Month: October, 2013

Football Analycyst: A Thoroughly Deep Look at the Festering Issues of Week 4 in the NFL

 (plus commentary on Butthurt Deadspin and Smug Bleacher Report)

Ladies love Jordy butt

Before I get started on answering some of your most pressing questions (and I thank those who submitted questions, so thanks dad, Nick, Grim, Adam), I would like to discuss a couple pet peeves that have been readily irritating like monkey butt sans-Gold Bond .

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The first is with Deadspin. I’ve long ago become an independent, unofficial criticizer of ESPN. I even started my own hashtag, #antiESPNbandwagon, so I’m quite privy to the media malfeasance propagated by the Wordwide Leader. I’m not the cunning linguist I strive to be; thus, I’ll refer to Anders Holmvick and co. to ascribe an appropriate word for Deadspin. That word, of course, is Butthurt. There’s a time and place to assail a media company for egregious misjudgements, sensationalism, blind bias, etc., but Deadspin steps on the line, and then sprints past it. You can find here a list of stories related to their bitter angst towards the network. About two or three times a week Deadspin reports on how evil ESPN is as both a media conglomerate and as an employer. Some of this criticism is fair, some of it is just stubborn, ignorant, and downright condescending. Since merging with Gawker, Deadspin is just another big media bully portraying itself as the little guy to fight the man.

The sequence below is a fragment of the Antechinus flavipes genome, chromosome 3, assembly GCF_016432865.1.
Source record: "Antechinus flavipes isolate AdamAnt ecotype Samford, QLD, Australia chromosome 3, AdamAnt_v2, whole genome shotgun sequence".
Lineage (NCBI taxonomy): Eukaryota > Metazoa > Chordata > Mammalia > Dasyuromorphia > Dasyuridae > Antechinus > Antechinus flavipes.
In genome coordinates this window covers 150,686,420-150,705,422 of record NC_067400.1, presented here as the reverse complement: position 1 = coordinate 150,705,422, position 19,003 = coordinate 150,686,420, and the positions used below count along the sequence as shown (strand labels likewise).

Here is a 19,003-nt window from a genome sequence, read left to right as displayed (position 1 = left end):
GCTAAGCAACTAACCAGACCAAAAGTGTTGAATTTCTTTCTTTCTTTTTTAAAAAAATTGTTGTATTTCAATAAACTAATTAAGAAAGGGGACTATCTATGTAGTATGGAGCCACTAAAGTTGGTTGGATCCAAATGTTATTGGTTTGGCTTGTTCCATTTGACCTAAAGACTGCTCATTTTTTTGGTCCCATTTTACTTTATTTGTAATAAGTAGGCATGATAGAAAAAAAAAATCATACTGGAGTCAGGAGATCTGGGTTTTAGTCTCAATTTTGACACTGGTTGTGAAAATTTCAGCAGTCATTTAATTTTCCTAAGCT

In this case, ESPN is the man, and their mass layoffs to offset costs along with their hiring of “unqualified,”  younger and cheaper employees are simply, in Deadspin’s eyes, injustices bestowed upon the working man. Ironically, it seems (at least to me) that Deadspin feeds off of the shoddy programming of ESPN and then parlays that into an all-the-time shtick. Yes, Skip Bayless sucks. Nobody disagrees with that. But Darren Rovell? He gets in a bit of a Twitter feud (and these always become news for whatever reason) with someone, and then Deadspin has to rip on him for this obsession with brand management and his “company man” demeanor. First of all, if I’m going to go through the list of people whose credibility tank is empty, it’s not going to be Rovell’s. He’s a Northwestern grad (same with Greenberg, Musberger, and Wilbon), and his niche is similar to Andrew Brandt’s on the MMQB–he reports and analyzes the business side of sports. I know why Rovell gets under Deadspin’s skin: he doesn’t make emotional, knee-jerk criticisms against companies like Nike who operate outside the United States. Instead, he provides reason divorced from the emotional bubble that is elementary liberalism. I’m only defending Rovell not because I’m a big fan or even a supporter, but because I believe he’s receiving unwarranted criticism.

As I’ve referred to, Deadspin’s writers are unilaterally liberal like its Gawker counterparts. As a result, they show the inability to present issues in fair context. Example: Chris Kluwe’s response to the gay marriage debate was covered quite romantically whereas Matt Birk’s response, which ran opposite of Kluwe’s (but written with lesser inflammatory language), was deemed “terrble.” Personally, I am completely disinterested in the gay marriage debate. If you wanna be gay, go be gay. I don’t care at all. Our country has much more pressing matters. But I do ask that the fifth estate (BTW, the actor playing Julian Assange in The Fifth Estate looks like a bonafide serial killer pervert) be at least a little fair in the portrayal of civic discourse.